Percutaneous patent foramen ovale closure for cryptogenic stroke: learning from clinical trial and error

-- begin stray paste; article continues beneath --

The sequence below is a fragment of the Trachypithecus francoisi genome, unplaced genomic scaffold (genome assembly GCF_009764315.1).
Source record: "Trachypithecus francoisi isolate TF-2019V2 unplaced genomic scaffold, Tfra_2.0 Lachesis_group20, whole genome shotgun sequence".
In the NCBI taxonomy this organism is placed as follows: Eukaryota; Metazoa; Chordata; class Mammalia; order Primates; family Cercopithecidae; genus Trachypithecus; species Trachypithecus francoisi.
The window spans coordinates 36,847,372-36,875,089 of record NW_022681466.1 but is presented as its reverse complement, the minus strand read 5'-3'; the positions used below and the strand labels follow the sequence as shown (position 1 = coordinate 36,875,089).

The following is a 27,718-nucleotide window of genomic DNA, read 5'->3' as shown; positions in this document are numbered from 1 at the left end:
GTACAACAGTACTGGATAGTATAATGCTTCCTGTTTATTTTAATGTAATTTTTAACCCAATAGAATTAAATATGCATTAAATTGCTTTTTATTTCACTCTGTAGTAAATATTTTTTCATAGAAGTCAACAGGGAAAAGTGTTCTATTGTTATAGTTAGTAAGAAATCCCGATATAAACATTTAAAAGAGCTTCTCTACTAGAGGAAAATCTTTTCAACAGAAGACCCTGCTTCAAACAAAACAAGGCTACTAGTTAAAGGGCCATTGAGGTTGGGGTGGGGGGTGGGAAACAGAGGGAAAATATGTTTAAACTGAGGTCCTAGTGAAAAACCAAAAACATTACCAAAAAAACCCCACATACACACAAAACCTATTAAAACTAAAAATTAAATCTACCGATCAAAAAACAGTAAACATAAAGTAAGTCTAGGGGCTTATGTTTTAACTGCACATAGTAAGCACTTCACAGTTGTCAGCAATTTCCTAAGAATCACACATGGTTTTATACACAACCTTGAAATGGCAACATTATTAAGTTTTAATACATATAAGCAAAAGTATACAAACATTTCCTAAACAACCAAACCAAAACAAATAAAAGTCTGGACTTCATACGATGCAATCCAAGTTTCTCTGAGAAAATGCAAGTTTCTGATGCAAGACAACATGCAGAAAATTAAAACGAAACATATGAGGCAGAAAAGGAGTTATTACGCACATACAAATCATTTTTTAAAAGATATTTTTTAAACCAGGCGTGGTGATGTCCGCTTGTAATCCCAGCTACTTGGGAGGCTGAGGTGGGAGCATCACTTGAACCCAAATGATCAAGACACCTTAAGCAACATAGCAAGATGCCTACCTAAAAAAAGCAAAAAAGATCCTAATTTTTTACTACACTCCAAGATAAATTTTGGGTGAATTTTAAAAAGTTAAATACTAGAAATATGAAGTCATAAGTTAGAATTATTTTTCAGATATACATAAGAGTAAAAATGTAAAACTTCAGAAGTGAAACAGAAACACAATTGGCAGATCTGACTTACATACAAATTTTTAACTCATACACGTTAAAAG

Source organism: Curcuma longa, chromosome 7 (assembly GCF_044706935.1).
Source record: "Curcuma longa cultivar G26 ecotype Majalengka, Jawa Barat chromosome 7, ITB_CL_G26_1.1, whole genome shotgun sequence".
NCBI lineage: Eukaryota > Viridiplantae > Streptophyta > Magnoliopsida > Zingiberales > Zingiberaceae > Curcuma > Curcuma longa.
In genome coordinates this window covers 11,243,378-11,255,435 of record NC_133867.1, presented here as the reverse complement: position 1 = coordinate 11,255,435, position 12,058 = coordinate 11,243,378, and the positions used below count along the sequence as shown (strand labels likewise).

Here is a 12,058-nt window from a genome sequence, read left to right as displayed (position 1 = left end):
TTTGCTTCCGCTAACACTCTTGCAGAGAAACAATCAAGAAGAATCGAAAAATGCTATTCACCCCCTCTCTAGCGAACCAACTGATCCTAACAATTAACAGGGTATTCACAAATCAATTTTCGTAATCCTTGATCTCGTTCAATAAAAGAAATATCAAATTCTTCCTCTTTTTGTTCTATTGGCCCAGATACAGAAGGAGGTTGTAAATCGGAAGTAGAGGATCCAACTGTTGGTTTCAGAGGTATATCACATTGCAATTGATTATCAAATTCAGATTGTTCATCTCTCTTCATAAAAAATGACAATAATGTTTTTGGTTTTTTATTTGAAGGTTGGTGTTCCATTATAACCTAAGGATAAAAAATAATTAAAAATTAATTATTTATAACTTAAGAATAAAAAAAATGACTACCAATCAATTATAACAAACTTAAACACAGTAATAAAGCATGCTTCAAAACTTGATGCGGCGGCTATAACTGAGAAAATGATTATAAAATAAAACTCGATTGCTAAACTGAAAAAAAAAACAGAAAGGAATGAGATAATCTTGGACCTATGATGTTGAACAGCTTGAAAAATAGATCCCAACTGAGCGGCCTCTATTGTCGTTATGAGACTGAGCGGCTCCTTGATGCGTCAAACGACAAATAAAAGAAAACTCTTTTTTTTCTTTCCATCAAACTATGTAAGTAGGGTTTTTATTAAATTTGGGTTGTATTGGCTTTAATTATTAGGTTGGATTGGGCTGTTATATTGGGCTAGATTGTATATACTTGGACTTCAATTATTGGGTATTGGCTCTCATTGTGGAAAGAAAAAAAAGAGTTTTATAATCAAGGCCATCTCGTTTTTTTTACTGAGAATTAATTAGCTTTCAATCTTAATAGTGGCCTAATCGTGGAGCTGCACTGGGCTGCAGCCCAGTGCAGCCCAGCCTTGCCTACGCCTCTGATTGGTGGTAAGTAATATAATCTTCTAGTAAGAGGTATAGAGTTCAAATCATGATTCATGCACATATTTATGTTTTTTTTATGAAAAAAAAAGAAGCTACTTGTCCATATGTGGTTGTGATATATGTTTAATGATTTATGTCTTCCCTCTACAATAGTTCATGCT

Each year, over 690,000 people suffer from ischemic stroke in the United States. Of these, 25–30% are cryptogenic where the etiology cannot be determined (1). In the late 1980s, observational studies suggested a higher prevalence of patent foramen ovale (PFO) (40–50% versus 10–15%; P<0.001) in young people aged <40–55 years with cryptogenic stroke (2,3). Contrary to subsequent non-randomized studies (4), the first three randomized clinical trials (CLOSURE I, PC and RESPECT) failed to demonstrate superiority of percutaneous PFO closure over medical therapy for secondary prevention of stroke in a primary analysis (5-7).